Calciphylaxis (calcific uremic arteriolopathy) is a poorly understood and highly morbid syndrome of both vascular calcification and skin necrosis. The main histopathological finding is calcium deposits within arteriolar and small vessel walls, showing endovascular fibrosis associated with fat necrosis. The therapeutic strategy is to normalize the high calcium-phosphate products (Ca × P). When calciphylaxis is complicated with advanced renal hyperparathyroidism (HPT), parathyroidectomy (PTX) should be performed promptly. However, for patients with low PTH level, calciphylaxis is unresponsive to PTX, and such an approach may worsen hyperphosphatemia and hypercalcemia. We report two patients with calciphylaxis confirmed by skin biopsy. PTX was performed in both patients based on high PTH levels. PTH and Ca × P level decreased in both patients post PTX. In Case 1, the skin ulcers gradually improved and almost disappeared after PTX. However, in Case 2, new ulcers appeared after PTX. In Case 1, alkaline phosphatase (ALP) after PTX was approximately twice its level before surgery and PTX resulted in normalization of uptake on bone scintigraphy. However, no rise in ALP was noted in Case 2, probably due to long-term use of aluminum, which prevented bone formation. These findings suggest that differences in the extent of bone formation explain the different response in post-PTX ulcer healing.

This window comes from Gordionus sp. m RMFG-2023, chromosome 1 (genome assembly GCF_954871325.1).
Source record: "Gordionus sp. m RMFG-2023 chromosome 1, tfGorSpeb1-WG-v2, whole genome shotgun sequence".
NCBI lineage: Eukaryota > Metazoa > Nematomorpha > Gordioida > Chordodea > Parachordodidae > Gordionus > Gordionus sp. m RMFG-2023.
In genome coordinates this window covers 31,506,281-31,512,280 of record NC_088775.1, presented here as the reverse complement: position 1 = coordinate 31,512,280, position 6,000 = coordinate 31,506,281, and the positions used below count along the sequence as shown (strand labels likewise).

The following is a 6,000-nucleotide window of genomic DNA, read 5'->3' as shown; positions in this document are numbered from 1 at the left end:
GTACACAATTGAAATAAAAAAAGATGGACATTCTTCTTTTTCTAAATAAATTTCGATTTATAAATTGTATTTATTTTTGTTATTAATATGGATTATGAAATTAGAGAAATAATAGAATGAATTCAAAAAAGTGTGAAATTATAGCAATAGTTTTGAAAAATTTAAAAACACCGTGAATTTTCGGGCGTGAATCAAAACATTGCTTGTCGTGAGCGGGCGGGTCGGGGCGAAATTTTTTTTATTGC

All Science Journal Classification (ASJC) codes